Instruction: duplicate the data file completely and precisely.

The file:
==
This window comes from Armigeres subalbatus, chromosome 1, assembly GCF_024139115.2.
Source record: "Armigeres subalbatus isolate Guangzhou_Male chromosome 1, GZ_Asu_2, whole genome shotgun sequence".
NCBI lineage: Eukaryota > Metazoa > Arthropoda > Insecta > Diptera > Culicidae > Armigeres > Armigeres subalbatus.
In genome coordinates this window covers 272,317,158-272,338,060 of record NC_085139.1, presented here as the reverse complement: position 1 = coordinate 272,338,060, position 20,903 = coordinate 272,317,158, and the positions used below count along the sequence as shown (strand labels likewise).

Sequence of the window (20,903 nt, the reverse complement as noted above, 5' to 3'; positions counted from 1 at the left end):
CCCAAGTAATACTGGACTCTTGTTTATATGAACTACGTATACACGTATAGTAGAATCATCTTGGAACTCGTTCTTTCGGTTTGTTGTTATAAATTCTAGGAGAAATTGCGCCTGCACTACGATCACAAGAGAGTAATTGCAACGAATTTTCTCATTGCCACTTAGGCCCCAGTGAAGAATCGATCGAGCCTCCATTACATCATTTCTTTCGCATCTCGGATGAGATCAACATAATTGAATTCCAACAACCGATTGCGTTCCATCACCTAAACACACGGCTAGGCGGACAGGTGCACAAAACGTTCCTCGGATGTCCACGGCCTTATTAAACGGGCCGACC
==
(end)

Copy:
This window comes from Armigeres subalbatus, chromosome 1, assembly GCF_024139115.2.
Source record: "Armigeres subalbatus isolate Guangzhou_Male chromosome 1, GZ_Asu_2, whole genome shotgun sequence".
NCBI lineage: Eukaryota > Metazoa > Arthropoda > Insecta > Diptera > Culicidae > Armigeres > Armigeres subalbatus.
In genome coordinates this window covers 272,317,158-272,338,060 of record NC_085139.1, presented here as the reverse complement: position 1 = coordinate 272,338,060, position 20,903 = coordinate 272,317,158, and the positions used below count along the sequence as shown (strand labels likewise).

Sequence of the window (20,903 nt, the reverse complement as noted above, 5' to 3'; positions counted from 1 at the left end):
CCCAAGTAATACTGGACTCTTGTTTATATGAACTACGTATACACGTATAGTAGAATCATCTTGGAACTCGTTCTTTCGGTTTGTTGTTATAAATTCTAGGAGAAATTGCGCCTGCACTACGATCACAAGAGAGTAATTGCAACGAATTTTCTCATTGCCACTTAGGCCCCAGTGAAGAATCGATCGAGCCTCCATTACATCATTTCTTTCGCATCTCGGATGAGATCAACATAATTGAATTCCAACAACCGATTGCGTTCCATCACCTAAACACACGGCTAGGCGGACAGGTGCACAAAACGTTCCTCGGATGTCCACGGCCTTATTAAACGGGCCGACC